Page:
Monday, July 7, 2014

Stained Righteousness

Parshat Pichas
Bamidbar 25:10 - 30:1
14 Tammuz 5774 / July 11 – 12, 2014

Stained Righteousness
by Zvi Bellin, MHHQ

This week’s parsha is complicated for me. It begins with Pinchas (Aaron’s grandson) who after killing an Israelite man and a Midianite woman in the midst of coitus, is rewarded by God with the eternal gift of priesthood.  The back story is that the Israelites meet the Midianites on the way to Canaan and the Midianite women lure the Israelite men into a bit of a sex party. Pinchas’ bloody action, as you might guess, breaks up the fun. The fact that violence is commended and rewarded so highly does not compute in my brain and my reaction is, NOPE – I don’t get it.

The text states, in last week’s portion, that as the couple were publicly having sex, there was a plague occurring where other Israelites were dropping like flies. This plague claimed 24,000 lives and after Pinchas’ act of zealotry, people stopped dying. This leads me to believe that there was more at stake here than inter-religious baby making. The Israelites were under a spiritual and/or cultural attack. This was no meeting of two peaceful cultures for the sake of expanding wisdom. The Israelites were vulnerable and ungrounded, and if the charge led by this Israelite man would have succeeded, our history might have ended there. Pinchas killed two and saved thousands, and generations to come.

This ultimately does not satisfy me. I do not love Pinchas. Aaron’s lineage is about being a Rodef Shalom (a pursuer of peace) using peaceful means. His grandson seems to bring peace, though falls short in employing peaceful means – so there is a bit of a stain on his reward. The text suggests that God’s feelings towards what happened were not super positive either. First, in the parsha, when Pinchas is first mentioned, his name is spelled with a smaller-than-usual yud,  י ,this denotes a limiting of Divine favor, as yud is a letter in God’s holy name.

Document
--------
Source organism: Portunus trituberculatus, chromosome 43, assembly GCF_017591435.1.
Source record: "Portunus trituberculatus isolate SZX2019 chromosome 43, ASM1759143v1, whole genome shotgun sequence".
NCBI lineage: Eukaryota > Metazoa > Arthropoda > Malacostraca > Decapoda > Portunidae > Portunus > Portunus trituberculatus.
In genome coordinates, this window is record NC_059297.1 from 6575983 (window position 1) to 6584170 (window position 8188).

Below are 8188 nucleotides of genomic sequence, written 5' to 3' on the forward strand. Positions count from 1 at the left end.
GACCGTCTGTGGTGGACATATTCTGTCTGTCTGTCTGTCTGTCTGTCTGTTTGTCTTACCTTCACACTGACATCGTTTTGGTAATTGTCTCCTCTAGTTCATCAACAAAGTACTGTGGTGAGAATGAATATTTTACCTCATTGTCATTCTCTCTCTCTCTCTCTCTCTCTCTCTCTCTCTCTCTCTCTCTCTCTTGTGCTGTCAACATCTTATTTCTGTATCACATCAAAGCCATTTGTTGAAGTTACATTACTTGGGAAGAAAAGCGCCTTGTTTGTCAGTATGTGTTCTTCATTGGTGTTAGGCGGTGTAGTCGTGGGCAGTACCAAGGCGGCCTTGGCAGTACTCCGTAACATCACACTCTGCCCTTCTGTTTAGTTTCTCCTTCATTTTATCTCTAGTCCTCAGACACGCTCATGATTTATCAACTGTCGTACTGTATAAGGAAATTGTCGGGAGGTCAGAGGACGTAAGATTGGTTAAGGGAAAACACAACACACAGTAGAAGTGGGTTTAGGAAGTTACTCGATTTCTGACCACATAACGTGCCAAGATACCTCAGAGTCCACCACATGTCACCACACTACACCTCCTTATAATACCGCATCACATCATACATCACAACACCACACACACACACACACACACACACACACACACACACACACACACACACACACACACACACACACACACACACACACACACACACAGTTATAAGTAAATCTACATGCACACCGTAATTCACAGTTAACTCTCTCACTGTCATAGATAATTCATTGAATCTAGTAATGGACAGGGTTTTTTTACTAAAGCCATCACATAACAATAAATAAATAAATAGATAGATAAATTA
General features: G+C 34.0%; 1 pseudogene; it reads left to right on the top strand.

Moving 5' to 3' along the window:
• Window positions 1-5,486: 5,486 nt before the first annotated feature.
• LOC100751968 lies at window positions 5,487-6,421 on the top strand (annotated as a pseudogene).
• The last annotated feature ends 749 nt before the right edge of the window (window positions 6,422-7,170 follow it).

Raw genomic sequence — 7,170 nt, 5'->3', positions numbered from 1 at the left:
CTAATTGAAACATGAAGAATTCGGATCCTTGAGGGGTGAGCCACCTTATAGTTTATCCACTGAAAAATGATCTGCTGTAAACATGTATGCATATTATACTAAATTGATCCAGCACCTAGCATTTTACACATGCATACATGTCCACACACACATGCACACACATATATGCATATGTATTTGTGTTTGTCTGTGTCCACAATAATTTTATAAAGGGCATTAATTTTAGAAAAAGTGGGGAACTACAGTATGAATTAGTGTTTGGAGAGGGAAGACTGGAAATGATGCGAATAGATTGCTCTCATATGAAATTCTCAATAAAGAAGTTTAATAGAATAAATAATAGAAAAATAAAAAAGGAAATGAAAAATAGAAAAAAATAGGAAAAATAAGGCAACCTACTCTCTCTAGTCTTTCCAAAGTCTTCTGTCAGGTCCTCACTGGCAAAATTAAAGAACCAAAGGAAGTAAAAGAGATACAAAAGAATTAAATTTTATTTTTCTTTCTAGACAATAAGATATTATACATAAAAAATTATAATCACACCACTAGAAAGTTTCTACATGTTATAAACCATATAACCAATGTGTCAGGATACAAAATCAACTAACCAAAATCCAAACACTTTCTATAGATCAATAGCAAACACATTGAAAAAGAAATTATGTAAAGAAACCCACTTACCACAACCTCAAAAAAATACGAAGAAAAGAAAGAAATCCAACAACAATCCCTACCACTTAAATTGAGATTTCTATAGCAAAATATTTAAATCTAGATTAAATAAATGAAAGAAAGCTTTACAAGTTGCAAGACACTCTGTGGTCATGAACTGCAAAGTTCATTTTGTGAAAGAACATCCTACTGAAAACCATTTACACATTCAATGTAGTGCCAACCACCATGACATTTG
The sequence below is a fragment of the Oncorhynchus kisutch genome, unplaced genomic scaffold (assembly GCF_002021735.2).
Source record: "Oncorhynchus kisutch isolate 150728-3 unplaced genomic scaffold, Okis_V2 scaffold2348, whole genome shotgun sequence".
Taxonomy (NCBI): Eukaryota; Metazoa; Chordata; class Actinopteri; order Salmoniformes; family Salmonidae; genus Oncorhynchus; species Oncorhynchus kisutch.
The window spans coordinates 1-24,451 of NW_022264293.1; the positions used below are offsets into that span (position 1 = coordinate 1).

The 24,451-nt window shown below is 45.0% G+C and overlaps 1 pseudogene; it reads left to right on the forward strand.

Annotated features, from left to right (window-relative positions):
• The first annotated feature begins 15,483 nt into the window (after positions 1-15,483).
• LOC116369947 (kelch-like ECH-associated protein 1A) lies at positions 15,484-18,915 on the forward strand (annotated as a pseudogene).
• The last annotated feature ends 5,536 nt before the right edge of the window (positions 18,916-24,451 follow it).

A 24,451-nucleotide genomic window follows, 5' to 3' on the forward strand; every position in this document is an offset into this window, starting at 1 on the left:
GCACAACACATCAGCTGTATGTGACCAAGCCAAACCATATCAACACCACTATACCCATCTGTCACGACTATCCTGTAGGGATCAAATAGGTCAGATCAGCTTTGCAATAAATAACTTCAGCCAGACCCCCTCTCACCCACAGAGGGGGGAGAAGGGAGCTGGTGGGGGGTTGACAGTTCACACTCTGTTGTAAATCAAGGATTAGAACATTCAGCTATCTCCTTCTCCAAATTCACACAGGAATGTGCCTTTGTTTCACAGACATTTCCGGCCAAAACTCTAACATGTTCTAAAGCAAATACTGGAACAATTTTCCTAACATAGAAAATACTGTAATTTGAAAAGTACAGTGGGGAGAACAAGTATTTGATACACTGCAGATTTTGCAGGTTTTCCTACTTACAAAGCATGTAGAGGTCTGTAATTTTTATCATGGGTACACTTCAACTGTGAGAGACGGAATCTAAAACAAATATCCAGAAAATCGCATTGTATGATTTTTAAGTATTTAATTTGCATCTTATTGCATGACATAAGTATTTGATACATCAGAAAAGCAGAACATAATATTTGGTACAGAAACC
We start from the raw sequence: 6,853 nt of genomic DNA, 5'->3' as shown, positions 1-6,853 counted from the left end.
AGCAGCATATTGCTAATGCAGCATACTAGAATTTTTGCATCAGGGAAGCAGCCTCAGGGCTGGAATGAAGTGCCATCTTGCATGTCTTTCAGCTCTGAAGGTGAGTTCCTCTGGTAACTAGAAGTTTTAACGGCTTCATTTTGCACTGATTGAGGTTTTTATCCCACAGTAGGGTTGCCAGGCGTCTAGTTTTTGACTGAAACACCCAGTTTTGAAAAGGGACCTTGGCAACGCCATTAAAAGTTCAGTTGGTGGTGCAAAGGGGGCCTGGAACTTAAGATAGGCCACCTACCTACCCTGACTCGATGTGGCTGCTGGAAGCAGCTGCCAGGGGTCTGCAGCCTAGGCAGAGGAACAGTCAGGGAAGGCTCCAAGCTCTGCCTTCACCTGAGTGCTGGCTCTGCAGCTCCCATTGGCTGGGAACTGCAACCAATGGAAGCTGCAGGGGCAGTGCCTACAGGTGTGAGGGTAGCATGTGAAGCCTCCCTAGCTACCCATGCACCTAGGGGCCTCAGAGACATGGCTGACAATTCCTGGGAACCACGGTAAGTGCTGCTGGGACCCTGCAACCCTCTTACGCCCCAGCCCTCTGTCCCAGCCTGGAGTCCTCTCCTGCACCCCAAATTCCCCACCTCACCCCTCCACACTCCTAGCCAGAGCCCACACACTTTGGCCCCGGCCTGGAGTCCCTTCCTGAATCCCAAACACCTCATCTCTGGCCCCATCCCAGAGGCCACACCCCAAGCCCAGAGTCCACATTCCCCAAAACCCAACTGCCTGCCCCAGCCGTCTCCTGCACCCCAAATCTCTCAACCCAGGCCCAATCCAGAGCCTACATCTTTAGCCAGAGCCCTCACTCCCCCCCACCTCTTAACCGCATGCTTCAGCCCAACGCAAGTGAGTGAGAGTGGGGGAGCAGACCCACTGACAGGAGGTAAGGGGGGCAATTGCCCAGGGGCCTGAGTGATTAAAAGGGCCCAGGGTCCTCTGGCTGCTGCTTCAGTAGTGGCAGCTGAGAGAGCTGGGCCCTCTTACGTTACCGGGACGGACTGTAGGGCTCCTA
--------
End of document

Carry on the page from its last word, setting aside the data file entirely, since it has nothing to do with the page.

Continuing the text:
In addition, in the phrase for Pinchas’ blessing, which the Torah says is a Brit Shalom - ברית שלום -   a covenant of peace – the letter vav (ו )in the word Shalom is broken in the middle. This letter is also a letter in God’s name. To me this says that this covenant of peace has something broken within it.

As I reflect on this theme of stained righteousness, I think of the current events in Israel and Palestine. Four teenagers lost their lives for the sake of some supposed holier purpose. It makes me very sad that Israel still finds itself struggling to secure peace through peaceful means. It is easy to get sucked into an argument over which side is more right. I think that the Parsha teaches us that even if you think that one side is right, it does not mean that this side is whole. Ultimately, it is not enough to be right. Correctness does not lead to peace.  Ramy Kaufler, MH Business and Finance Manager, shared this article with me, about how the families of the victims have connected to share in each other’s pain. To me, this is the wholly-est ending to such tragic stories and the best learning from such pain. It is the truest meaning of a Brit Shalom.


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